For Rianna, who has always been cautious of using high ISO, it was a revelation to see this part of Wanda's work. "I taught myself on YouTube and everyone said not to go past, say, ISO800, because it won't look professional, and she's shooting at 3200 and the photos all look amazing," Rianna says. "Grain is quite in at the moment, and I normally add grain to my pictures [in post-production], so it's interesting that I always go lower even though I'm going to add the grain later."
"We didn't shoot in a studio, as I wanted to show that you can make amazing photographs without a high budget, even if you use a small room at a friend's house," says Wanda. "I wanted to shoot in a very English house, a sort of messy, bohemian house." The quirky spaces are filled with the acquisitions of life – books line the shelves, magazines are stacked on the floor, clothes are piled high, and balled socks pour out of an overflowing drawer.
Wanda took several shots with model Daniel posed across the vibrant patterns of sofas and curtains, as well as standing amid piles of knick-knacks and clothing. "I like the contrast between the messy house, very bohemian, and his dreamy facial expression," she says. Throughout, Wanda relies on natural light to create soft images, adding subtle highlights from a hand-held torch to give a "sparkle in the eyes."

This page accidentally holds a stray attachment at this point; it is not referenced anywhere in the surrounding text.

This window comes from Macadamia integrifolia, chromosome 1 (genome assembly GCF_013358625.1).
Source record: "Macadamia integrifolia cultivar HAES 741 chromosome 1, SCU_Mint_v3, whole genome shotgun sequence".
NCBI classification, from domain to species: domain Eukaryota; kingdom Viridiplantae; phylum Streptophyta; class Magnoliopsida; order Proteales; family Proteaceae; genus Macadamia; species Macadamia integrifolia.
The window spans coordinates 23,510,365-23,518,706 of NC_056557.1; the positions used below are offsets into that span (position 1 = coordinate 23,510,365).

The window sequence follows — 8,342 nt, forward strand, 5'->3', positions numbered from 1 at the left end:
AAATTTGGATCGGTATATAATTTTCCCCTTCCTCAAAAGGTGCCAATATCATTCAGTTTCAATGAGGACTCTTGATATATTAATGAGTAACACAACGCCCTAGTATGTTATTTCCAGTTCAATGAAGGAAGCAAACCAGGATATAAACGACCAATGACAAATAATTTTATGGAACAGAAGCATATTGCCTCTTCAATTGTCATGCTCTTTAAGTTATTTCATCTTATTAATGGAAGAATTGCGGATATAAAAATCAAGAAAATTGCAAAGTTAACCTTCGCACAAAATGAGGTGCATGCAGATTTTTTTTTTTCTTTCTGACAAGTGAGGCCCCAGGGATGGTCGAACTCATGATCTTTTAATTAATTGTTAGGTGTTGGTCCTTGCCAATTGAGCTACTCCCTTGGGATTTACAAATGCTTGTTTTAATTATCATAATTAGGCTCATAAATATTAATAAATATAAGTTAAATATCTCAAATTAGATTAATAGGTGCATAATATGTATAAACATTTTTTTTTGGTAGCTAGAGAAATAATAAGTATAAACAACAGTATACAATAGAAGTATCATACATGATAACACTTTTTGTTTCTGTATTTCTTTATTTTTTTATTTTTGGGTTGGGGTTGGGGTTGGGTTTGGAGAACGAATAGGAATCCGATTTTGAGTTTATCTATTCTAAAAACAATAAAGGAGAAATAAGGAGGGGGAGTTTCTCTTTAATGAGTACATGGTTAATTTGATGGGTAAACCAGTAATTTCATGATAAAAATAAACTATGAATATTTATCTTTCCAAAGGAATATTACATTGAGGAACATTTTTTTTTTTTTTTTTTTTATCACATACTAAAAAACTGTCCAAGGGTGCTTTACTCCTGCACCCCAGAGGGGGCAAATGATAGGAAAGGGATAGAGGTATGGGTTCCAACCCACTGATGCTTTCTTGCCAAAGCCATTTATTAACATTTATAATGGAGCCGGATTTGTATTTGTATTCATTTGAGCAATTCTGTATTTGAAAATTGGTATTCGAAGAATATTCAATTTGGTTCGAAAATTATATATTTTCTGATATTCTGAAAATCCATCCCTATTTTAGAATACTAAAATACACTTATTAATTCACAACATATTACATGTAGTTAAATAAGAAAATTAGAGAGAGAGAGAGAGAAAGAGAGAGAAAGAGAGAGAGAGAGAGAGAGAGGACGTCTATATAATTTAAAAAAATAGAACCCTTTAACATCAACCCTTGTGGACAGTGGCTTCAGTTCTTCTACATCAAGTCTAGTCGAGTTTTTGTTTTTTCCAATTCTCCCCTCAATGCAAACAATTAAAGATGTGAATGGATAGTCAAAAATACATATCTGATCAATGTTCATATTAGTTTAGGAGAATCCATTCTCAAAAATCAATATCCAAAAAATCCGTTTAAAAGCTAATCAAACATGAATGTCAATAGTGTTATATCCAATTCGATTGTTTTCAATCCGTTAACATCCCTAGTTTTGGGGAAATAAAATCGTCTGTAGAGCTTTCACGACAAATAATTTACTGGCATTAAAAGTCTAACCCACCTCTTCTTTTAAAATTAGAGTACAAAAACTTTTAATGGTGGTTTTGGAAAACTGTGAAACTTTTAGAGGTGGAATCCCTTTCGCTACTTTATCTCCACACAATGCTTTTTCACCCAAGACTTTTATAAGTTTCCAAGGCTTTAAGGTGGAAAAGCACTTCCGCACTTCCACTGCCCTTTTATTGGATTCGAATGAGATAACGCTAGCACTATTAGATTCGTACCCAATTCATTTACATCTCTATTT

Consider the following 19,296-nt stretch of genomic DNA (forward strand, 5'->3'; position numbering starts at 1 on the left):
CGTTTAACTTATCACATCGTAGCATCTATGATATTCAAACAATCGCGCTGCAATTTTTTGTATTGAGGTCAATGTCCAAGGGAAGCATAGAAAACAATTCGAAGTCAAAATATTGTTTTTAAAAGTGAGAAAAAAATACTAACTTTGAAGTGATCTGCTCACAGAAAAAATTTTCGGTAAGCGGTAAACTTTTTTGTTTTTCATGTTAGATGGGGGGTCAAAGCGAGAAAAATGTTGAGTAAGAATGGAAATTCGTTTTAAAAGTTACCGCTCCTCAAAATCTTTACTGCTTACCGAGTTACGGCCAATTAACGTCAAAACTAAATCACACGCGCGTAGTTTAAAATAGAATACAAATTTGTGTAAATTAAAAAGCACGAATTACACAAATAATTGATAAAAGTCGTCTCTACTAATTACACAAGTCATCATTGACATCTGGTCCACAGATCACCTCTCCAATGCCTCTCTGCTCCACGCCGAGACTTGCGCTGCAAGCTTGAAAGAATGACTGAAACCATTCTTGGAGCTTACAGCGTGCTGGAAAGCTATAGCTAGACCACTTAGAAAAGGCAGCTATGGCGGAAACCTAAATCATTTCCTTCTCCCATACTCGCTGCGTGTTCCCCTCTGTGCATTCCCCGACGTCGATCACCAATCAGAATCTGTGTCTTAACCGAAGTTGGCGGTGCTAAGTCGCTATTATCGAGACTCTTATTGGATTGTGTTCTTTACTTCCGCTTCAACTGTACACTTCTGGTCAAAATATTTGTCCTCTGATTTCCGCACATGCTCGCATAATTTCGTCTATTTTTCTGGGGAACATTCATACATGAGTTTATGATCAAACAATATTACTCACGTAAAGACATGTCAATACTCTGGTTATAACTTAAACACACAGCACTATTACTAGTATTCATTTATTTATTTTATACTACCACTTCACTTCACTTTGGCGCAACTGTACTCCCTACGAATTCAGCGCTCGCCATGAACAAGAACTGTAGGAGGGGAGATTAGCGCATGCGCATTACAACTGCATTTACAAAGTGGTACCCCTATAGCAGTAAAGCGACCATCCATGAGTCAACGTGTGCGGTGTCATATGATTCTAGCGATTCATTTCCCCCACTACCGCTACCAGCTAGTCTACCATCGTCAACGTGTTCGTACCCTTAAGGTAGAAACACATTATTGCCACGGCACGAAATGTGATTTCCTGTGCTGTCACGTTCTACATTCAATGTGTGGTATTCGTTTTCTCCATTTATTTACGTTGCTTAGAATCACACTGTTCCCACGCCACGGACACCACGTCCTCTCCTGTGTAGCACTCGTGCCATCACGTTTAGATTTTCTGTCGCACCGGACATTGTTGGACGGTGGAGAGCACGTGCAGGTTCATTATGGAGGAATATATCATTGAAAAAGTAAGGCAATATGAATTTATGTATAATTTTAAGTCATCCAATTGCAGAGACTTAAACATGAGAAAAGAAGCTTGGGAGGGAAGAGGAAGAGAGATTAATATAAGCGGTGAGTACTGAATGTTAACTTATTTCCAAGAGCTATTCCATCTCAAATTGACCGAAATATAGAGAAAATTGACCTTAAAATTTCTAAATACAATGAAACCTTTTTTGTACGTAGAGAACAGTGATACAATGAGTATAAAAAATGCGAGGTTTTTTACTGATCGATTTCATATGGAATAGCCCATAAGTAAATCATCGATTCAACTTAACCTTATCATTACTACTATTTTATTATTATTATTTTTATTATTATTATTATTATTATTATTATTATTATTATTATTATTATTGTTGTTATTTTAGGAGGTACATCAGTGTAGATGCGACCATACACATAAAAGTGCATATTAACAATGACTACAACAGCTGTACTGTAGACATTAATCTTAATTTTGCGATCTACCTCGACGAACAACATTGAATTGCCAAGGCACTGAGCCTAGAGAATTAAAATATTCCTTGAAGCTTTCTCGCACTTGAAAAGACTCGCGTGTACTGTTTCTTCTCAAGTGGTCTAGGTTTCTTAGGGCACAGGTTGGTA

While the two photographers share interests in subcultures and the undercurrents of rebellion, and both prefer to cast on the street rather than shoot agency models, their imagery strikes different notes, with Rianna more attracted to vibrant colours.
For Rianna's shoot, she took to the streets, allowing canals, graffiti-strewn industrial buildings and housing estates to form the background of an urban fashion shoot. Snow and icy temperatures meant Rianna had limited time to get her shots, but the overcast sky encouraged her to experiment – at Wanda's suggestion – with coloured gels tied over a Canon Speedlite flash. These added a sunny orange glow to her photos of two models beside a housing estate.